Book Review: Tell the Wind and Fire

Tell the Wind and Fire
Published by: Clarion Books
Publication Date: 5th April 2016
Page Count: 368
Source: advanced digital copy provided by publisher
Audience: Young Adult - Fantasy

New York is divided into two halves, the Light and the Dark. Light magic necessitated the divide, and Dark magicians, while needed for the Light to work, are feared and despised. Those from the Dark city cannot pass easily into the Light, but Lucie Manette has done it. When a weekend away with her boyfriend, Ethan, ends in an unexpected way, it's revealed that Ethan has a doppelganger, Carwyn. A soulless creature created in the course of saving Ethan's life, Carwyn is forced to cover his face with a hood and collar at all times.

This is a retelling of A Tale of Two Cities. Its famous opening, "It was the best of times, it was the worst of times, it was the age of wisdom, it was the age of foolishness, it was the epoch of belief, it was the epoch of incredulity, it was the season of Light, it was the season of Darkness..." gives Tell the Wind and Fire its starting point. In the Light half of the city, all is well. Light magic powers everything and the Light Council keeps order. In the Dark part of the city, there is no hope, only despair. The residents refer to themselves as the Buried and seethe with resentment. A revolution is brewing and Lucie is its poster girl. 

This book had a really interesting premise, but for me, it didn't fully deliver. The magic system wasn't adequately explained and it wasn't clear why the divide was needed between Light and Dark in the first place. I wanted to understand more about Light magic and how it powered the city. I wanted to know how the divided city had come about, and why. Basically, I wanted more world building. Consequently it took me quite a while to get into the story. Things didn't really get interesting for me until almost half way through.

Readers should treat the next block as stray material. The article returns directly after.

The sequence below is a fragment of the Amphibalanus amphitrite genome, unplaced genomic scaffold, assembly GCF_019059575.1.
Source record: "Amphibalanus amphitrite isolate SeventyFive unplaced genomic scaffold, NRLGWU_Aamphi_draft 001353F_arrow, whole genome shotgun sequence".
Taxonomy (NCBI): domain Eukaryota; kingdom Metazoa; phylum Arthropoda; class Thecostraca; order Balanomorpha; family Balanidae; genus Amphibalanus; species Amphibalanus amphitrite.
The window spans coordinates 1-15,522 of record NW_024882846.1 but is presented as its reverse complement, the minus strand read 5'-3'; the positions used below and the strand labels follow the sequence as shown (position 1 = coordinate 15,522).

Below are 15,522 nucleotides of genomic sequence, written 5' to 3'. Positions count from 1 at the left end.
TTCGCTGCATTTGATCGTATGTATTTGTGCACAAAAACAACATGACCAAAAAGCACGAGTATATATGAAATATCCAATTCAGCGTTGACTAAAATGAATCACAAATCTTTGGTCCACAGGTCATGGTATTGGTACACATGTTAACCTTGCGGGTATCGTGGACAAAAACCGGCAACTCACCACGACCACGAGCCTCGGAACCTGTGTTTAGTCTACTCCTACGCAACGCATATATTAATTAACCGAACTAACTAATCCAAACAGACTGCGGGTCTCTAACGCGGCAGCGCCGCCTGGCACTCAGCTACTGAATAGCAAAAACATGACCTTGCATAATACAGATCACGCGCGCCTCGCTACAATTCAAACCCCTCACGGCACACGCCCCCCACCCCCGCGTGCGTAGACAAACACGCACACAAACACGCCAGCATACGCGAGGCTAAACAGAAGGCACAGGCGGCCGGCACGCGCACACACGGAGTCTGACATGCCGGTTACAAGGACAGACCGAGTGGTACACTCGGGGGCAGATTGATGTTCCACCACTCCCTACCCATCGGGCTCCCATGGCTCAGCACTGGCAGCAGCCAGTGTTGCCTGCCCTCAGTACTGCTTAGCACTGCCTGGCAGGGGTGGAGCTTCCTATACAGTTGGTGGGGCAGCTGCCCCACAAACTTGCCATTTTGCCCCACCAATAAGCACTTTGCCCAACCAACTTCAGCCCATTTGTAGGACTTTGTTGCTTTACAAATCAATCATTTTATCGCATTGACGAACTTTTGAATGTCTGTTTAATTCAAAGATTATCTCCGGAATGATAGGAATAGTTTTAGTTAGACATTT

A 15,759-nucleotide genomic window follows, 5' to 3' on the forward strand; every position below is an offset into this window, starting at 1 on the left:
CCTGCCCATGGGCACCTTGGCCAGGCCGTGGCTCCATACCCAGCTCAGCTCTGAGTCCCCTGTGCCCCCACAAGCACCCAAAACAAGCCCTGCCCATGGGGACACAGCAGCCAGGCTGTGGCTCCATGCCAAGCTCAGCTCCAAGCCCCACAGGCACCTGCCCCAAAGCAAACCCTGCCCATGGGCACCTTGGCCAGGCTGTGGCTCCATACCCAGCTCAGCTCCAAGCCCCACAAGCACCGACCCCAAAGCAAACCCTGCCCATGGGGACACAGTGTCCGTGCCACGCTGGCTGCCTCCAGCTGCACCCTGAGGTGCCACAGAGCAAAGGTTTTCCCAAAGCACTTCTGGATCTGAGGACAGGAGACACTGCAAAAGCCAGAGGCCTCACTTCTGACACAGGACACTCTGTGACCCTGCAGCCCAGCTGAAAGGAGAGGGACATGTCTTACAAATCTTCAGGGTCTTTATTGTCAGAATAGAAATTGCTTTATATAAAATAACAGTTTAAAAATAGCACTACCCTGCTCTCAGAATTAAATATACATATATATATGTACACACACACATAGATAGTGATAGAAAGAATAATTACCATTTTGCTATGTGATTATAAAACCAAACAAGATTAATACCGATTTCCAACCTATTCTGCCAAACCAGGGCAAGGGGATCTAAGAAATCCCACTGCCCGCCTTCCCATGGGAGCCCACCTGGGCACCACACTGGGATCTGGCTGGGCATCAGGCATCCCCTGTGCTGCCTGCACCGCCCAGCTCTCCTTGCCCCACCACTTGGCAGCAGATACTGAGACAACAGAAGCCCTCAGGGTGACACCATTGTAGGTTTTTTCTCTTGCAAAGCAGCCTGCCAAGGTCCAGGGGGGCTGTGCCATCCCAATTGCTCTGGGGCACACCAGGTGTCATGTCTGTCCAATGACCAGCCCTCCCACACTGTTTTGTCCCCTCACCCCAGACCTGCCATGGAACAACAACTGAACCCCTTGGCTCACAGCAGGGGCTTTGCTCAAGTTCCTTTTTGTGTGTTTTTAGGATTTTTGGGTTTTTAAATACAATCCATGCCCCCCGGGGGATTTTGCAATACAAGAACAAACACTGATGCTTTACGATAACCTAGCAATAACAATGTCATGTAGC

Lucie, as first person narrator, spends much of her time lamenting her mistakes, and then making more of them. So many problems could have been avoided if she just talked to the people around her instead of making assumptions about their motives. Her boyfriend, Ethan, one of the most privileged residents of the Light city seems lovely and devoted to her, but he felt quite two dimensional for much of the book. Carwyn is by far the most interesting character. His motivation is unknown and he's unpredictable. A great combination. He was my favourite thing about the story.

Tell the Wind and Fire has its good points, but it just lacked an essential something.


In a city divided between opulent luxury in the Light and fierce privations in the Dark, a determined young woman survives by guarding her secrets. 

Lucie Manette was born in the Dark half of the city, but careful manipulations won her a home in the Light, celebrity status, and a rich, loving boyfriend. Now she just wants to keep her head down, but her boyfriend has a dark secret of his own—one involving an apparent stranger who is destitute and despised.

Lucie alone knows of the deadly connection the young men share, and even as the knowledge leads her to make a grave mistake, she can trust no one with the truth.

Blood and secrets alike spill out when revolution erupts. With both halves of the city burning, and mercy nowhere to be found, can Lucie save either boy—or herself?

Celebrated author Sarah Rees Brennan tells a magical tale of romance and revolution, love and loss.


  1. That's interesting, because I read about half of this one and quit. I had the same problem with the magic -- the light/dark system wasn't adequately explained. I didn't buy in. If the second half is better, I might try it again....Thanks.


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